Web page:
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Dependency – A Workload Automation Core Concept

False starts eat away at an enterprise schedule. So many cycles of computing, database querying, and VM provisioning are wasted because some file wasn’t available yet, or some variable wasn’t set. No matter how perfect your part of the process was executed, the output remains valueless. And, the time invested is a loss to your business.

The human brain constantly adds dependencies as it experiences new situations. For example, even if a traffic light is just about to turn green, experienced drivers understand that if there is a car stopped ahead of them, there are actually two dependencies that need to be satisfied.

  1. Light must turn green.
  2. Driver ahead must begin moving.

The second condition might not have been in memory initially, but after a few short panicked stops, the driver’s brain recognizes the importance of a dependency. The same logic applies to smart workload automation. You observe the obstacles, and then you use dependency to avoid them.

Run Jobs Right, Every Time

Adding one or more dependencies to a job ensures that it runs only when conditions are right. Did you just run a 1 hour BI job even though you’re missing sales data from 22 franchise locations? Did you generate 5,000 mortgage statements before calculating this month’s variable interest rate? Situations like these can have serious financial impact on a business, and they can send an IT Ops team into scramble mode to rerun jobs and repair data files.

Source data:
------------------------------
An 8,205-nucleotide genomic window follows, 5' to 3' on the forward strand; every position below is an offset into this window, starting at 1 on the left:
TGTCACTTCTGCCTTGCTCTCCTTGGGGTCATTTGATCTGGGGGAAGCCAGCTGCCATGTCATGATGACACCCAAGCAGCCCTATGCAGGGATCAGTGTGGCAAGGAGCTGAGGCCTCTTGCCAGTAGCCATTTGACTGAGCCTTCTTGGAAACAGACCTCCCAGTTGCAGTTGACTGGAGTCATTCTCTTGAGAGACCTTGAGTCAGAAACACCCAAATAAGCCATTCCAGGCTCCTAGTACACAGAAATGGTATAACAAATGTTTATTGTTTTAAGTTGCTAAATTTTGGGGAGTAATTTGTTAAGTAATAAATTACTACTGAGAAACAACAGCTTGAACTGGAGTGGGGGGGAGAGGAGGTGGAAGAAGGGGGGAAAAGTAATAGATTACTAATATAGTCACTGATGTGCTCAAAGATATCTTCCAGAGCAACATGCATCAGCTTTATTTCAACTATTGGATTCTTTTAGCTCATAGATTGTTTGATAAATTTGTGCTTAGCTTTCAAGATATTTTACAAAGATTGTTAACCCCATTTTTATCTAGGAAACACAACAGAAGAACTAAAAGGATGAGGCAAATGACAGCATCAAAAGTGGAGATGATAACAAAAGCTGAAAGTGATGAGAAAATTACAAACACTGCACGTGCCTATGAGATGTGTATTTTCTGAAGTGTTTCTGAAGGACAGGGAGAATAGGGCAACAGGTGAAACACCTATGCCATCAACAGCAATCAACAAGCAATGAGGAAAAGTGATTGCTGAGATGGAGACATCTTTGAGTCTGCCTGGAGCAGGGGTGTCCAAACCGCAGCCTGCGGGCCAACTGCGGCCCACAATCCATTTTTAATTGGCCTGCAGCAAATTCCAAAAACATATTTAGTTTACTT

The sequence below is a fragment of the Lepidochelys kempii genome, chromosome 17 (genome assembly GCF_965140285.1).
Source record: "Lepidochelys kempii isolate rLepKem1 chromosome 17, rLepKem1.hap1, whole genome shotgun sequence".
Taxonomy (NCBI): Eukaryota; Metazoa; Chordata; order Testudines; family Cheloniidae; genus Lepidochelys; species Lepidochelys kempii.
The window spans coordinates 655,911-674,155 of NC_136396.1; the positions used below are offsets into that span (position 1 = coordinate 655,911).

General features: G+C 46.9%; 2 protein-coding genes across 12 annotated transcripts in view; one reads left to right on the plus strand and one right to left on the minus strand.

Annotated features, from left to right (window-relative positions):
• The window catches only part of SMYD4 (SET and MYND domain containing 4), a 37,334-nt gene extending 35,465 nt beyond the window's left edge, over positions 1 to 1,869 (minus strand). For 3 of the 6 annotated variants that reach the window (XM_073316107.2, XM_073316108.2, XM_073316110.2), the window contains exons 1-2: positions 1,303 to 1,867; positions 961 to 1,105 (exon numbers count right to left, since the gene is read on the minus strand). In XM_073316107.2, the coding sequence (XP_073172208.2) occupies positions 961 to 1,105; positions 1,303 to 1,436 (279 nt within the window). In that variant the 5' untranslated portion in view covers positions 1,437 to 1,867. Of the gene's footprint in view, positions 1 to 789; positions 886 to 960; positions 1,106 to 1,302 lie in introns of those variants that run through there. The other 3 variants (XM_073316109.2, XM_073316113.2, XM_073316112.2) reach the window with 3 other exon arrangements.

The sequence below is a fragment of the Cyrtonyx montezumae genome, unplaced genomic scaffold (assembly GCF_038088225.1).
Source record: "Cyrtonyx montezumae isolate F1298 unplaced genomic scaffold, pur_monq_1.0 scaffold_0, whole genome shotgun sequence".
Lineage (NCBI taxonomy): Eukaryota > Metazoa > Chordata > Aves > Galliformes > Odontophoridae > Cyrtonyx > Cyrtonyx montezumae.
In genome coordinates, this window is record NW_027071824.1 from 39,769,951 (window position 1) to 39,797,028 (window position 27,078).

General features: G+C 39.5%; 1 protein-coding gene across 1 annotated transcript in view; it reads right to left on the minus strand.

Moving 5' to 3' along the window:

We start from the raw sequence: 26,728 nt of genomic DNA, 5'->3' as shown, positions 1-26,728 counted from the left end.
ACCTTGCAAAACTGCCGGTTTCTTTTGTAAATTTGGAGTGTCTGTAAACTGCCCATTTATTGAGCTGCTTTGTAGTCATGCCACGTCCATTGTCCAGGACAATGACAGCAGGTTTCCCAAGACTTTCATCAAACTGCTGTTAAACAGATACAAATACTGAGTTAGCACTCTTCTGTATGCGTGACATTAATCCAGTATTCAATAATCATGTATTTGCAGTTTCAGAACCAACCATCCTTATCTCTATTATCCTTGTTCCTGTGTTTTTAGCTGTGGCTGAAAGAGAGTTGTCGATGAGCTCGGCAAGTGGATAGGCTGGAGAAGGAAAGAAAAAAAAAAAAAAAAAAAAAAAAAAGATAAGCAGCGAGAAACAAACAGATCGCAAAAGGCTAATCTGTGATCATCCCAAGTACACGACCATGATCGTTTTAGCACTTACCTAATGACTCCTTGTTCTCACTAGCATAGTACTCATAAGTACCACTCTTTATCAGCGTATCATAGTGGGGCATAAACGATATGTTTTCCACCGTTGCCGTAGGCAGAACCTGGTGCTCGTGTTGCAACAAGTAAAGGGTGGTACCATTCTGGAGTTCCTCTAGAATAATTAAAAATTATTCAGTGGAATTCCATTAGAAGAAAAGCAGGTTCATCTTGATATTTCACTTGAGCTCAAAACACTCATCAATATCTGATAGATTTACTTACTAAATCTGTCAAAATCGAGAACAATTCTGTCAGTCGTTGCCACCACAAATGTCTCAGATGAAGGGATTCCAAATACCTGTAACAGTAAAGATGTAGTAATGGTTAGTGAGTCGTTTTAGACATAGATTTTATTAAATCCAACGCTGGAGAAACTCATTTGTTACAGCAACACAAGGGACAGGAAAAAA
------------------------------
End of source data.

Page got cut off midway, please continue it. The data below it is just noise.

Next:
Adding Dependency to a Job

Applying dependencies, such as the presence of a file or the completion of another job, can keep you from losing that hour of lost productivity (or worse, the AWS funds your employer just spent on NOTHING).

7 Common Job Dependencies

Make your next job definition more reliable by adding one or more of the following dependencies:

  • Presence of a File
  • Absence of a File
  • Availability of a File
  • Completion of a Prerequisite Job
  • Value of a Variable
  • Minimum File Size
  • Time Window